Actinopterygii (ray-finned fishes) > Clupeiformes
(Herrings) > Clupeidae
(Herrings, shads, sardines, menhadens) > Alosinae
Etymology: Sardinops: Latin and Greek, sarda = sardine; name related to the island of Sardinia + Greek, ops = appearance (Ref. 45335); sagax: From the latin word 'sagax' which means of quick perception, acute, or alert (Ref. 6885).
Environment / Climate / Range
Marine; pelagic-neritic; oceanodromous (Ref. 51243); depth range 0 - 200 m (Ref. 188). Subtropical; 9°C - 21°C (Ref. 6390); 61°N - 47°S, 145°W - 180°E (Ref. 36641)
Length at first maturity / Size / Weight / Age
Maturity: Lm 9.0  range ? - ? cm
Max length : 39.5 cm SL male/unsexed; (Ref. 9291); common length : 20.0 cm SL male/unsexed; (Ref. 188); max. published weight: 486.00 g (Ref. 6885); max. reported age: 25 years (Ref. 188)
soft rays: 12 - 23;
Vertebrae: 48 - 54. Body cylindrical and elongate; ventral part of operculum with clear cut bony striae radiating downwards; belly rounded with ventral scutes; back blue green; flanks white, with 1 to 3 series of dark spots along the middle (Ref. 55763). The radiating bony striae on the operculum distinguish this species from all other clupeids in the area. The radiating bony striae on the operculum distinguish this fish from all other clupeids in the area. In New Zealand the species appears to grow larger (21.3 cm standard length; cf. 19.7 cm), has slightly larger eggs and a higher mean number of vertebrae (50.52; cf. 49 to 50.08 in various samples) (Ref. 859).
Indo-Pacific: southern Africa to the eastern Pacific (Ref. 27267). Three lineages were confirmed through cluster and parsimony analyses of haplotypic divergences: southern Africa (ocellatus) and Australia (neopilchardus); Chile (sagax) and California (caeruleus); and, Japan (melanostictus) (Ref. 36641).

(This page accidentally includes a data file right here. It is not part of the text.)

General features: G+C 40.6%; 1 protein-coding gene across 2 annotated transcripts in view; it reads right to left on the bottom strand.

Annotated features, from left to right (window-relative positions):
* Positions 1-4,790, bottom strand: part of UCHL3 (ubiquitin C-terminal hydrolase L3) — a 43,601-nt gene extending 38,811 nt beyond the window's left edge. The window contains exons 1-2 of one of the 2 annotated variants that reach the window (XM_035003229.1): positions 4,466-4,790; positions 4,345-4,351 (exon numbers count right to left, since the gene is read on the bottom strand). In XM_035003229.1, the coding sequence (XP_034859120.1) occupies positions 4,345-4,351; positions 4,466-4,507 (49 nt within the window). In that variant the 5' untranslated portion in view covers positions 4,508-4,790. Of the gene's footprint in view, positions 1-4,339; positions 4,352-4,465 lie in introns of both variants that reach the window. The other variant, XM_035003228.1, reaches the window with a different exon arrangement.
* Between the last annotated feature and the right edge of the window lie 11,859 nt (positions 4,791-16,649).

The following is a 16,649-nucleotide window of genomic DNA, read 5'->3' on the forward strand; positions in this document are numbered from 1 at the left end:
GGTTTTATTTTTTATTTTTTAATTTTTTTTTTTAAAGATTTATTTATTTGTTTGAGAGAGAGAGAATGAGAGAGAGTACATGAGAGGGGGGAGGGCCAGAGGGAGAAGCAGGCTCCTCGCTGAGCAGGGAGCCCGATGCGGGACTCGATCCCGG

Neritic (Ref. 11230). A coastal species that forms large schools (Ref. 188). Occur at temperatures ranging from 16° to 23°C in summer and from 10° to 18°C in winter. Feed mainly on planktonic crustaceans. Young fish feed on zooplankton such as copepod and adults on phytoplankton (Ref. 39882). Oviparous, with pelagic eggs, and pelagic larvae (Ref. 265). Possibly can live up to 25 years (Ref. 265). In the California region, pilchards make northward migrations early in summer and travel back south again in autumn. With each year of life, the migration becomes farther (Ref. 6885). Marketed fresh, frozen or canned. Utilized mainly for fish meal; but also eaten fried and broiled (Ref. 9988). Main source of landing: NE Pacific: Mexico (Ref. 4931).
Whitehead, P.J.P., 1985. FAO Species Catalogue. Vol. 7. Clupeoid fishes of the world (suborder Clupeioidei). An annotated and illustrated catalogue of the herrings, sardines, pilchards, sprats, shads, anchovies and wolf-herrings. FAO Fish. Synop. 125(7/1):1-303. Rome: FAO. (Ref. 188)
IUCN Red List Status (Ref. 90363)
CITES (Ref. 94142)
Threat to humans
Fisheries: highly commercial; bait: usually
Estimates of some properties based on models
Phylogenetic diversity index (Ref. 82805
= 1.0000 [Uniqueness, from 0.5 = low to 2.0 = high].
Bayesian length-weight: a=0.00912 (0.00749 - 0.01111), b=3.08 (3.03 - 3.13), based on LWR estimates for this species (Ref. 93245
Trophic Level (Ref. 69278
): 2.4 ±0.1 se; Based on diet studies.
Resilience (Ref. 69278
): Medium, minimum population doubling time 1.4 - 4.4 years (K=0.45; tm=2; tmax=13-25; Fec=10,000).
Vulnerability (Ref. 59153
): Low to moderate vulnerability (34 of 100) .